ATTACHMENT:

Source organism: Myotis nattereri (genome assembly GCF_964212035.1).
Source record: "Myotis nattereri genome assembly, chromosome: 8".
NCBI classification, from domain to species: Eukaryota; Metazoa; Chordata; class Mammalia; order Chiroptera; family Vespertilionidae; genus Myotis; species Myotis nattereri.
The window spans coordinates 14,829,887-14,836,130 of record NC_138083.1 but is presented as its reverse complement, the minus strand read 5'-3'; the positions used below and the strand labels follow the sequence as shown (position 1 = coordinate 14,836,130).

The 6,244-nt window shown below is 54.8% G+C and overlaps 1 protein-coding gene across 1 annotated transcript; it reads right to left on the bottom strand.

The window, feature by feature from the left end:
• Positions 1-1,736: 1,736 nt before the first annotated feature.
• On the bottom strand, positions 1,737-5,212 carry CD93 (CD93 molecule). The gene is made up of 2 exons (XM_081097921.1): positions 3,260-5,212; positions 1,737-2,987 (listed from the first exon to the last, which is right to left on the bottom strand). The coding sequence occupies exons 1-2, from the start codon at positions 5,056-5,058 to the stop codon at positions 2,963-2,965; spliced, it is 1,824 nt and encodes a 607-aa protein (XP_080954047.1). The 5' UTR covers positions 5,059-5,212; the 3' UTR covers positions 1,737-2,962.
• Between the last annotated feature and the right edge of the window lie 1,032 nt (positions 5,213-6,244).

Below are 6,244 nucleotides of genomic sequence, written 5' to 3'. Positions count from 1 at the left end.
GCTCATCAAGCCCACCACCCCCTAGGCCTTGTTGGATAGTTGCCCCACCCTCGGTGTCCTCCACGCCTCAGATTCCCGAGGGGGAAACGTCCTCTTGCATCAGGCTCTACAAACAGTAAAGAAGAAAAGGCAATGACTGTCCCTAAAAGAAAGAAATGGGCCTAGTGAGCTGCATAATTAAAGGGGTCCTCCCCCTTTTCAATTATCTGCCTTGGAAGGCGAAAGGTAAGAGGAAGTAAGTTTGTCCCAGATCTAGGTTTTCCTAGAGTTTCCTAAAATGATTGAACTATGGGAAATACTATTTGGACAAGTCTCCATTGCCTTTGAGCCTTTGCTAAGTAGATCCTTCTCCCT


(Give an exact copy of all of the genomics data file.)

Source organism: Myotis nattereri (genome assembly GCF_964212035.1).
Source record: "Myotis nattereri genome assembly, chromosome: 8".
NCBI classification, from domain to species: Eukaryota; Metazoa; Chordata; class Mammalia; order Chiroptera; family Vespertilionidae; genus Myotis; species Myotis nattereri.
The window spans coordinates 14,829,887-14,836,130 of record NC_138083.1 but is presented as its reverse complement, the minus strand read 5'-3'; the positions used below and the strand labels follow the sequence as shown (position 1 = coordinate 14,836,130).

The 6,244-nt window shown below is 54.8% G+C and overlaps 1 protein-coding gene across 1 annotated transcript; it reads right to left on the bottom strand.

The window, feature by feature from the left end:
• Positions 1-1,736: 1,736 nt before the first annotated feature.
• On the bottom strand, positions 1,737-5,212 carry CD93 (CD93 molecule). The gene is made up of 2 exons (XM_081097921.1): positions 3,260-5,212; positions 1,737-2,987 (listed from the first exon to the last, which is right to left on the bottom strand). The coding sequence occupies exons 1-2, from the start codon at positions 5,056-5,058 to the stop codon at positions 2,963-2,965; spliced, it is 1,824 nt and encodes a 607-aa protein (XP_080954047.1). The 5' UTR covers positions 5,059-5,212; the 3' UTR covers positions 1,737-2,962.
• Between the last annotated feature and the right edge of the window lie 1,032 nt (positions 5,213-6,244).

Below are 6,244 nucleotides of genomic sequence, written 5' to 3'. Positions count from 1 at the left end.
GCTCATCAAGCCCACCACCCCCTAGGCCTTGTTGGATAGTTGCCCCACCCTCGGTGTCCTCCACGCCTCAGATTCCCGAGGGGGAAACGTCCTCTTGCATCAGGCTCTACAAACAGTAAAGAAGAAAAGGCAATGACTGTCCCTAAAAGAAAGAAATGGGCCTAGTGAGCTGCATAATTAAAGGGGTCCTCCCCCTTTTCAATTATCTGCCTTGGAAGGCGAAAGGTAAGAGGAAGTAAGTTTGTCCCAGATCTAGGTTTTCCTAGAGTTTCCTAAAATGATTGAACTATGGGAAATACTATTTGGACAAGTCTCCATTGCCTTTGAGCCTTTGCTAAGTAGATCCTTCTCCCT